…Apprehends Merchants of dangerous chemicals that killed three in Kano after consumption of adulterated Flavored drinks
…Submits results of preliminary investigation to Kano Governor
The National Agency for Food, Drug Administration and Control NAFDAC has warned Nigerians against adding chemicals and additives to food and drinks to enhance taste, stressing that such practices could result in severe illness and even death.
The Director General of NAFDAC, Prof. Mojisola Adeyeye, in a statement signed by its Resident Media Consultant, Sayo Akintola, on Sunday, said the Agency would stop at nothing to ensure that only safe food and other regulated products are available in the market for consumption and use by Nigerians.
She made this known while speaking against the backdrop of the recent Kano incident where three people reportedly died as a result of their consumption of dangerous chemicals used as additives. while serving a flavored drink to unsuspecting consumers in the ancient city.
She disclosed that a preliminary result of the Agency’s investigation was submitted to the Kano State governor, Dr. Abdullahi Umar Ganduje during her two-day visit to the state on an on-the-spot assessment of the incident.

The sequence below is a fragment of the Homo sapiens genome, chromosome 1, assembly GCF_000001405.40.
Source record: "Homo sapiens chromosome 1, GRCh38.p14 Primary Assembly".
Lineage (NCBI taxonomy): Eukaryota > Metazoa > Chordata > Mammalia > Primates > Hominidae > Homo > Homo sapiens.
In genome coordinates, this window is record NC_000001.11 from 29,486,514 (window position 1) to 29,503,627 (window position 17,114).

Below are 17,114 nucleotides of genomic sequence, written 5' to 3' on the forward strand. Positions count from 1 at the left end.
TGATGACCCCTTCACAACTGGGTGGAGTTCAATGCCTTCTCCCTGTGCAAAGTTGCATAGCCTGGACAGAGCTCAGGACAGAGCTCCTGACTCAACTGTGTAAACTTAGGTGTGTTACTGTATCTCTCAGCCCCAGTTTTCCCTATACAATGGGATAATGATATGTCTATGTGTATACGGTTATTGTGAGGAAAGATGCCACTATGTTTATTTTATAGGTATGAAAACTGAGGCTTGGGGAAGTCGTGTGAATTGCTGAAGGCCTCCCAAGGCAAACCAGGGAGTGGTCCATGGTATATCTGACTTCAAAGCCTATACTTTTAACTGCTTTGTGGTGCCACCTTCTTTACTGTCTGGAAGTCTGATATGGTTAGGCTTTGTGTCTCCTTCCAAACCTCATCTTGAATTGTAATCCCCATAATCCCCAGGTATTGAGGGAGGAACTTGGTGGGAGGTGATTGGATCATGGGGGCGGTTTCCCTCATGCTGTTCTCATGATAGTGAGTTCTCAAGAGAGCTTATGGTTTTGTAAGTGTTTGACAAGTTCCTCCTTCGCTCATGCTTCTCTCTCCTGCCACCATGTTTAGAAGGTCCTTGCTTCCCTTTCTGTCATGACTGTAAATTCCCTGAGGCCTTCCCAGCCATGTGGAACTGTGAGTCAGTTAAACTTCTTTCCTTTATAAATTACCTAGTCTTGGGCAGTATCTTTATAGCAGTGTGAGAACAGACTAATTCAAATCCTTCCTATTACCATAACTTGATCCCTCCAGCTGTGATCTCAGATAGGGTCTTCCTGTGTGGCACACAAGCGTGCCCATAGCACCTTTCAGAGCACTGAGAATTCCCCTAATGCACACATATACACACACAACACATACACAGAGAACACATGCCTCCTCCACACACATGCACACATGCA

Prof Adeyeye noted with regret that three fatalities were recorded with many people having their health compromised. “Even if just one person died; that will be one too many,” she said, stressing that it’s heart-warming to note that all the merchants of the deadly chemicals and additives have been apprehended while further investigation continues.
According to her, the importance of food cannot be over-emphasized. She however, noted that “but when dangerous foreign elements find their way into our foods and water, then it becomes poisonous rather than being nutritious.”